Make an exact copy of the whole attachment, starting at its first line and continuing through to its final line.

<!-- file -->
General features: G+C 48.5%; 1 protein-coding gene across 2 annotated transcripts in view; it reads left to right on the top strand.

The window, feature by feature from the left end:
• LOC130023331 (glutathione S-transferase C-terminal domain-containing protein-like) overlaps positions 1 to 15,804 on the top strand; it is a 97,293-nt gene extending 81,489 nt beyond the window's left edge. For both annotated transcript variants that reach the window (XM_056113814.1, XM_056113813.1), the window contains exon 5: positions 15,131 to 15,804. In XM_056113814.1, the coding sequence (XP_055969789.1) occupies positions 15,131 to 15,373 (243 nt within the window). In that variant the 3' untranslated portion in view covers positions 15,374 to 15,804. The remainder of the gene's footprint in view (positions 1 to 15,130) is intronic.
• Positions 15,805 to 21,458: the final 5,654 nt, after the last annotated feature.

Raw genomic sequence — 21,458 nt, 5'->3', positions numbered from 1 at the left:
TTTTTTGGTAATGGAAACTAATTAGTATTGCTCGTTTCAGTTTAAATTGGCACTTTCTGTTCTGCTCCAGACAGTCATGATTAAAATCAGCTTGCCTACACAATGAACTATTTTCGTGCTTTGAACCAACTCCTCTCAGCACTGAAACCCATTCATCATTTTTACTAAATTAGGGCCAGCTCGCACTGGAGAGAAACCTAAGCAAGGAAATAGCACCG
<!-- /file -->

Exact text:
General features: G+C 48.5%; 1 protein-coding gene across 2 annotated transcripts in view; it reads left to right on the top strand.

The window, feature by feature from the left end:
• LOC130023331 (glutathione S-transferase C-terminal domain-containing protein-like) overlaps positions 1 to 15,804 on the top strand; it is a 97,293-nt gene extending 81,489 nt beyond the window's left edge. For both annotated transcript variants that reach the window (XM_056113814.1, XM_056113813.1), the window contains exon 5: positions 15,131 to 15,804. In XM_056113814.1, the coding sequence (XP_055969789.1) occupies positions 15,131 to 15,373 (243 nt within the window). In that variant the 3' untranslated portion in view covers positions 15,374 to 15,804. The remainder of the gene's footprint in view (positions 1 to 15,130) is intronic.
• Positions 15,805 to 21,458: the final 5,654 nt, after the last annotated feature.

Raw genomic sequence — 21,458 nt, 5'->3', positions numbered from 1 at the left:
TTTTTTGGTAATGGAAACTAATTAGTATTGCTCGTTTCAGTTTAAATTGGCACTTTCTGTTCTGCTCCAGACAGTCATGATTAAAATCAGCTTGCCTACACAATGAACTATTTTCGTGCTTTGAACCAACTCCTCTCAGCACTGAAACCCATTCATCATTTTTACTAAATTAGGGCCAGCTCGCACTGGAGAGAAACCTAAGCAAGGAAATAGCACCG